There are statutory limits to the number of foreign nationals who may be granted permanent residency (“green cards”) each year under all employment-based categories, many family-based categories, and the Diversity Visa Lottery. The law allows a cumulative total of 140,000 immigrants per year from all employment-based (“EB”) categories. Each of the first three EB categories are limited to 28.6 percent of the total, or 40,040 each, which is then subject to a 7% per-country limit, resulting in a per-country total of 2802 per year, in each of the first three employment-based preference categories – Every country gets the same allocation. The statute also sets numerical caps on most family-based categories: the law imposes annual limits of 23,400 for unmarried adult sons or daughters of US citizens, 114,200 for spouses and unmarried sons or daughters of permanent residents, 23,400 for married sons and daughters of US citizens, and 65,000 for siblings of US citizens. For all these types of green card cases, priority dates are used to determine when a foreign national is eligible to file an adjustment-of-status application (form I-485) if present in valid visa status in the United States, or submit an immigrant visa application to the National Visa Center and get scheduled for consular immigrant visa processing, if applying for an immigrant visa abroad.
Around the 12th of every month, the US Department of State publishes the Visa Bulletin. It shows which applications will be eligible to move forward in the upcoming month. Your case can move forward when the row for your immigrant visa category and the column for your country of birth in the Visa Bulletin show a date equal to or later than your priority date, or shows a “C”, meaning the whole category is current for that month. Although it does not always move forward in a linear fashion, the Visa Bulletin also allows you to estimate roughly how long it will take for your green card case to move to the final stage of processing, based on how fast the dates for your category are moving from month to month. However, the Visa Bulletin doesn’t always progress in an orderly fashion, and it can jump backwards (known as “retrogression”). You can check the Visa Bulletin regularly to watch your place in line.
The priority date for any employment-based (EB) green card case that requires a PERM labor certification is the date that the PERM case was filed and acknowledged as received by the U.S. Department of Labor (DOL). In any EB category that does not require labor certification, such as EB1 or NIW, the priority date is the date on which the immigrant petition was received by United States Citizenship and Immigration Services (USCIS). In any family-based (FB) preference case, the priority date is the date on which the petition for alien relative (Form I-130) was received by USCIS. Note that in immediate relative cases, filed for the spouse, parent, or minor child of a U.S. citizen, there is no preference quota, so the priority date is not important.
The dates listed in the Department of State’s monthly Visa Bulletin are known as cutoff dates. These cutoff dates must be compared to an individual’s priority date to determine whether s/he may file form I-485, obtain approval of an I-485, file immigrant visa application materials with the National Visa Center, and obtain an appointment for an immigrant visa interview at a US Embassy or Consulate abroad.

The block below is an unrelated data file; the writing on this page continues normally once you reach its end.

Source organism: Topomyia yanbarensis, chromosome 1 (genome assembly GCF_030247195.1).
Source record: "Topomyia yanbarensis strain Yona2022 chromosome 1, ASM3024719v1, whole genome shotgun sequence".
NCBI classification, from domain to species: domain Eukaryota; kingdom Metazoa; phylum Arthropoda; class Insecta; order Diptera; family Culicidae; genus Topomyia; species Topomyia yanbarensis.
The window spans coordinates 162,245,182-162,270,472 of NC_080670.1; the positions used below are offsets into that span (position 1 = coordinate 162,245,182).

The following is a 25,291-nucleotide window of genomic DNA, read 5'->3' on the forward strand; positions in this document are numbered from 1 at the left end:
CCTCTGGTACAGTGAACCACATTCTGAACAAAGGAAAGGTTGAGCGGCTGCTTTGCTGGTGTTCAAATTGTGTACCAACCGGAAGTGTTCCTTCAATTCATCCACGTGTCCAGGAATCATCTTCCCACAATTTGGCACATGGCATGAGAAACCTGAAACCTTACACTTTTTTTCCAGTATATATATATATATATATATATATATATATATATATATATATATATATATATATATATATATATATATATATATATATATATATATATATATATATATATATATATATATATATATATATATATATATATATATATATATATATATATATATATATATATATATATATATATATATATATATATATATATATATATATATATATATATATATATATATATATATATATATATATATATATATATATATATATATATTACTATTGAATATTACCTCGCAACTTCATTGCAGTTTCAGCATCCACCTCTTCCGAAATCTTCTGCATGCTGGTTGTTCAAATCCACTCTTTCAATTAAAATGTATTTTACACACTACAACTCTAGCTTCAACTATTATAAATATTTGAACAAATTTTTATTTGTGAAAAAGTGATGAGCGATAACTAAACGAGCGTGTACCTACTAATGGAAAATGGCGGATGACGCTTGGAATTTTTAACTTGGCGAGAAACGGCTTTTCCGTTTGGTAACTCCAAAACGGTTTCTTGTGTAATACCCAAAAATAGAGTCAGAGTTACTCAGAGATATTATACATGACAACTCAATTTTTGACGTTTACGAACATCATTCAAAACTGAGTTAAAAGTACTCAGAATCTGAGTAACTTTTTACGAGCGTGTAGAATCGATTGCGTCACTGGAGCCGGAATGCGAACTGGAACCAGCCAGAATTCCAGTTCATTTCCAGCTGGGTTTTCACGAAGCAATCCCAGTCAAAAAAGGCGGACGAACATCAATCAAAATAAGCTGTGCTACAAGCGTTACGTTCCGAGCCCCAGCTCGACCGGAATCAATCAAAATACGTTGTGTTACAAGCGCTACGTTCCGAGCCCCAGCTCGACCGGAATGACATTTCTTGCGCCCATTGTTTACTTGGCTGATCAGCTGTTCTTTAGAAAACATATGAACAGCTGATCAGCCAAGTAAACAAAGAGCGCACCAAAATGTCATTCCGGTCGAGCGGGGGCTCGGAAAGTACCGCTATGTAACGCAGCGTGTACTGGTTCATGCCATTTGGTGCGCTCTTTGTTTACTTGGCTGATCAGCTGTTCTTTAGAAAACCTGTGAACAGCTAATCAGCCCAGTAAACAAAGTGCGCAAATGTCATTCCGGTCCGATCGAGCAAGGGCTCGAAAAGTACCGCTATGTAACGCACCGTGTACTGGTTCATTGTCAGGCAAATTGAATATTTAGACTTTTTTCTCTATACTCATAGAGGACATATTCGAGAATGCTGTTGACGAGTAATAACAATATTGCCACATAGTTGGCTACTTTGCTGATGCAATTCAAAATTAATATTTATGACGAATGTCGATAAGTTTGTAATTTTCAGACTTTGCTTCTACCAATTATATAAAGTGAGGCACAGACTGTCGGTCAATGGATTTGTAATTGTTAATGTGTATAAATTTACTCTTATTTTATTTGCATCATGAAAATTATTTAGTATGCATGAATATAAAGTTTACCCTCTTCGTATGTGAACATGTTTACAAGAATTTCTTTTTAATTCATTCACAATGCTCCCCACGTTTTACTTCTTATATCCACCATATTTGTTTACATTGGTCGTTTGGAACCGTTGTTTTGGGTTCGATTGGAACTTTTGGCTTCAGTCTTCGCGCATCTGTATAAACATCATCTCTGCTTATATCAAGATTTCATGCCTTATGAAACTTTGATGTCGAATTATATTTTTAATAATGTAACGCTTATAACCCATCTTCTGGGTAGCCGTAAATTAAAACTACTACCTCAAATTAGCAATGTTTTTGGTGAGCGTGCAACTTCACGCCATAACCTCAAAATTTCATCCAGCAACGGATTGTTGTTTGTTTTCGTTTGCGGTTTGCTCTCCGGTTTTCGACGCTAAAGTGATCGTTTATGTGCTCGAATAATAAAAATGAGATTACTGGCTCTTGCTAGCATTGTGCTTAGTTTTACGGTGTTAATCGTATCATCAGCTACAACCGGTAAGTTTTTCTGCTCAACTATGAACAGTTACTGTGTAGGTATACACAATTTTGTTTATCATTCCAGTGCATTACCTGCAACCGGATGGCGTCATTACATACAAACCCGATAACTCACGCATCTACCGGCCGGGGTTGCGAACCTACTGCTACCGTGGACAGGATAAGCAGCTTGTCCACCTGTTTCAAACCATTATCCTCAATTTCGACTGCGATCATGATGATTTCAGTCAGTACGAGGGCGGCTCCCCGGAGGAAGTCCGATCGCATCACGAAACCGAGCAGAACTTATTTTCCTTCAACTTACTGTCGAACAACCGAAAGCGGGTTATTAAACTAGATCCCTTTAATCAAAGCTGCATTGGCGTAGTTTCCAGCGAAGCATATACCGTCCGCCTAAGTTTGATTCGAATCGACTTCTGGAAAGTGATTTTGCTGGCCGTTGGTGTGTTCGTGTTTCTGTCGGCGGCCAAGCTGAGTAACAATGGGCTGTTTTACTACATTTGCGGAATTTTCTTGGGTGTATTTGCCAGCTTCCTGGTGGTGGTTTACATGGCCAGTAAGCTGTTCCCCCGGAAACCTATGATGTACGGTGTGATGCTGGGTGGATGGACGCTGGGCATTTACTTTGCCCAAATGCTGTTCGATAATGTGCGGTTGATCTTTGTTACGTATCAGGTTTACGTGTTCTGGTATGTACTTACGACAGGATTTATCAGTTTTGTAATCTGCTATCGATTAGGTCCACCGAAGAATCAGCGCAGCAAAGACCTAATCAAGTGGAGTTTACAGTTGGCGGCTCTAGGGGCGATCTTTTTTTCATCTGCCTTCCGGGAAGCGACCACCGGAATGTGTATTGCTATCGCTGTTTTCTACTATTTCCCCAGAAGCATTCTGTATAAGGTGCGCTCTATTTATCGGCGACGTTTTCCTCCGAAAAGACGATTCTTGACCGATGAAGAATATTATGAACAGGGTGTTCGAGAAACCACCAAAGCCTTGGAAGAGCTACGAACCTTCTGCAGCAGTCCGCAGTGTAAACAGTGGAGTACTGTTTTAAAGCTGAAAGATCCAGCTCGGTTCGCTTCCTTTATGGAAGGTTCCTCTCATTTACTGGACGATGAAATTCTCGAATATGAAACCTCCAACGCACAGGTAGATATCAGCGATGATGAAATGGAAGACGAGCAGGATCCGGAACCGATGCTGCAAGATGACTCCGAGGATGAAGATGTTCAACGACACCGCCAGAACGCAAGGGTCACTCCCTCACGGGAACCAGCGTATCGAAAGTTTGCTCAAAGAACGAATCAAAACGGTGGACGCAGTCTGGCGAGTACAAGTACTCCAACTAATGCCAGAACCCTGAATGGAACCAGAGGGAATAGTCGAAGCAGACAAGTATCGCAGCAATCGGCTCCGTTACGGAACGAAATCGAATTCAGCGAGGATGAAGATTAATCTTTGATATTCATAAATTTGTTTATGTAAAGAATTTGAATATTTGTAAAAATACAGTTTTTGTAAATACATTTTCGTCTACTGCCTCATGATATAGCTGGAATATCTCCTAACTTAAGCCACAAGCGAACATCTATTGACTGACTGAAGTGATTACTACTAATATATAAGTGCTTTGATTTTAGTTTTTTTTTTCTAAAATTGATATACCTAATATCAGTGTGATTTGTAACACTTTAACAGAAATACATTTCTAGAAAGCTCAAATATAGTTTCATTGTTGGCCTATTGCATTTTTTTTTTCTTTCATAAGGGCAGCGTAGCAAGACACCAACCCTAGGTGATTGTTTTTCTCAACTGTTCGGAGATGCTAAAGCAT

In October 2015, the State Department introduced a new dual-track system for applying priority dates. The visa bulletin now provides charts with separate sets of cutoff dates in both the EB and FB categories. One chart is designated as ‘final action’. The dates in this chart indicate when an I-485 application or immigrant visa may be approved for an applicant. The second chart is designated as ‘dates for filing’. For consular immigrant visa processing cases, these dates indicate “when immigrant visa applicants should be notified to assemble and submit required documentation to the National Visa Center.” Each month, USCIS indicates on its website whether the Dates for Filing can also be used as a basis for filing an I-485 application, or whether prospective applicants for adjustment of status must use the chart for “Final Action Dates,” which is usually the case for employment-based applicants. Under this system, certain applicants are permitted to file their respective I-485s well in advance of green cards actually being available to them.
The visa bulletin cutoff date system is how the Department of State has elected to administer the statutory annual limits on the number of foreign nationals who can become U.S. permanent residents in most immigrant visa categories. However, there are features of the current system which are counterintuitive, depress the availability of immigrant visas, and could be changed without amending the law. For example, while immigrant visa availability in all preference categories is controlled by the month-to-month actual usage of visa numbers during a fiscal year, allocated among each of the EB and FB green card categories against the statutory totals allowed, there is no statutory mandate to count family dependents against the EB quotas, but that is what the Department of State & USCIS do.
As a result of these quotas, individuals born in populous countries with high rates of immigration to the U.S., such as India, China, Mexico, and the Philippines, may experience much longer wait times for visa numbers in certain immigrant visa categories than individuals from countries with lower demand.